fer« th« plAlntlff^ had cu8t«4n' «:i danAS«s %o thiit «aui»it. 
In th«i flftl» 00 ant ftft«r aXl«ging th« exeoutlon of tii« 
bond mnd reoitlnff th« su\>etaao«> of Itn oonditlen, th«) 
plaintiffn »ll«i{ed a br«iA0h of ««ld oonditicm In Uiat 
Flint* at tlTff oxplration of his tera of «nployia«nt, 
fail«»d to d<?Xlv«)r th« eum of $^36C«SI9* whl^ vae in hi« 
honde and belonging to thoa, w]»»r«b|jr th«>' wore dosiagiNi 
to that amouat. liv^ of fidsrlt of olalB attaohed t§ 
th« ttaotidod d^olas^atioa statod tlttat th*^Tf. vae duo the 
plaintiffs tT0m %}» d«f«ndant« on aeoouni of the iMnd 
ftue<i upon, the rtxm of #306d«C9. from the allegationa 
in th<«eo three ooants and the Affidavit of alala attaohed 
th«>retOa together with the hill of |>artioul&r»t it io 
iapoooihlo to oay what it^uui the plaintif fo are euing 
for and whether or not the> aro laoluded within the 
terme of the bond on whiah their oult i» bated. The e* 
fore, the trial oourt propt^^rly allowed tbe motion to etriko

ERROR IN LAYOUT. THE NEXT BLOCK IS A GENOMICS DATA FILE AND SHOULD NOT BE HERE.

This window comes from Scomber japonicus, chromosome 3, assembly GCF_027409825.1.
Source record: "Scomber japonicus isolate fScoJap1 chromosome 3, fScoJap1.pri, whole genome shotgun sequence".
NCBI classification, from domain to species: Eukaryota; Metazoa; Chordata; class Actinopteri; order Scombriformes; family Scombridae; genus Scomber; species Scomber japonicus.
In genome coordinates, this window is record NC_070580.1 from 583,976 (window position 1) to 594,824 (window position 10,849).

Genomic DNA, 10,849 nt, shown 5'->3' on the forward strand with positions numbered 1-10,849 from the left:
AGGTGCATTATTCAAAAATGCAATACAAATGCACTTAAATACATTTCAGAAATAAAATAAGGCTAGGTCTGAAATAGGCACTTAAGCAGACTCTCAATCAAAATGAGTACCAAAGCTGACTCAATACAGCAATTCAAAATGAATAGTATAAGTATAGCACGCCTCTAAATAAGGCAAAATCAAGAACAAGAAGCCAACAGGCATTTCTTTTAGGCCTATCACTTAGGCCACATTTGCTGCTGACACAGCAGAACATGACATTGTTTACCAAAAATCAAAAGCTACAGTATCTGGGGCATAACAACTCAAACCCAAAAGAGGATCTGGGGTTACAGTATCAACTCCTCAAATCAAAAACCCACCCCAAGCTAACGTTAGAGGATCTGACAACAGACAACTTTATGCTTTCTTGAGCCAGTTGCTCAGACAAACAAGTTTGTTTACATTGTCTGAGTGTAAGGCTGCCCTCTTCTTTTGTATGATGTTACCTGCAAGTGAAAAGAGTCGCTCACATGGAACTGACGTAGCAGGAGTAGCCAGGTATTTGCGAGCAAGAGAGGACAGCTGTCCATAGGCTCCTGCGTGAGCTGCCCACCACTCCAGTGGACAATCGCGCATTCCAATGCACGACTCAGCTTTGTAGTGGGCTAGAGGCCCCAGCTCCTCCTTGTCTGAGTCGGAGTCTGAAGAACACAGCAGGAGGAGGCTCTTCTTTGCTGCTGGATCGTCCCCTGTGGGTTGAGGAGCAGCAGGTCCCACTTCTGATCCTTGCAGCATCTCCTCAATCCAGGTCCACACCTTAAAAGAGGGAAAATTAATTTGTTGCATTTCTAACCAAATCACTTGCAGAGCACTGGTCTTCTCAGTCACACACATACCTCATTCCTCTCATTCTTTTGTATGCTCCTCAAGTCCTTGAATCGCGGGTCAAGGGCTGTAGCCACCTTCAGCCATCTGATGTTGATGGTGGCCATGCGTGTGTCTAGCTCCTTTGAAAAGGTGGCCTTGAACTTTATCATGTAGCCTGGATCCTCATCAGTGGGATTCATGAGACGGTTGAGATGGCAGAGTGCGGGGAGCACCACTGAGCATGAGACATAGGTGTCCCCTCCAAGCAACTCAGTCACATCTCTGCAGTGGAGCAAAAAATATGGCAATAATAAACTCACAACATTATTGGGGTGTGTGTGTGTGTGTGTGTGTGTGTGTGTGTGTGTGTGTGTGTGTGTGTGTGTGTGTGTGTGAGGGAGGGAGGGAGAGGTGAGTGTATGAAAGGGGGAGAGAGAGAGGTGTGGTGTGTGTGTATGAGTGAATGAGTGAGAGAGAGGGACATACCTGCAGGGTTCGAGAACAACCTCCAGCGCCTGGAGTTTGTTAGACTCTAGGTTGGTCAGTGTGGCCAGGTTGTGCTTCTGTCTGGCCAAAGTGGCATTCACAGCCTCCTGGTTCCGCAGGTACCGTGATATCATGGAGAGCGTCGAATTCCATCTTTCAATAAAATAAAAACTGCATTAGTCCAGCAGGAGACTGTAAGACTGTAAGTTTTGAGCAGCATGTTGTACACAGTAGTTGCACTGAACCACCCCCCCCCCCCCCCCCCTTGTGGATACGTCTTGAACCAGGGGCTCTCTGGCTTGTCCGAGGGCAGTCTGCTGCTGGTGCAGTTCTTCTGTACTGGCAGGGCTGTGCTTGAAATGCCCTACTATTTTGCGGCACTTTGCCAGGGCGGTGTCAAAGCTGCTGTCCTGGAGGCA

the bill of particular*. 

S*or thr« error of the trial ooart in mistalninc 
the donor rer to th^ third count of the amended deoXavation, 
the Judj^ent is reveroed and Xhn eauoe i» reaianded to tho 
Glrouit oourt of (^ak County for furth«>r prooeedings not 
inaonoi»tent with the viewe expreoBod herein. 


8M • 84989 


16I.A. 624 

opinion of th« oourt, 

Tm» i» an ai>peal 1i>y tjn« plaintiff frea « jQ%Bi«nt 
fttr the a^f«iidaat«, 1)aft«4 uj»«n an in8truot«d fcrdlot, Tim 
tmXr •Titor ti*mi4pa9A is tii« d«ni«l of tlu» plaintiff** i^tien 
f«r a nonsuil. after th<R areuni«nt on t2»tt netiea (»f the <t«N»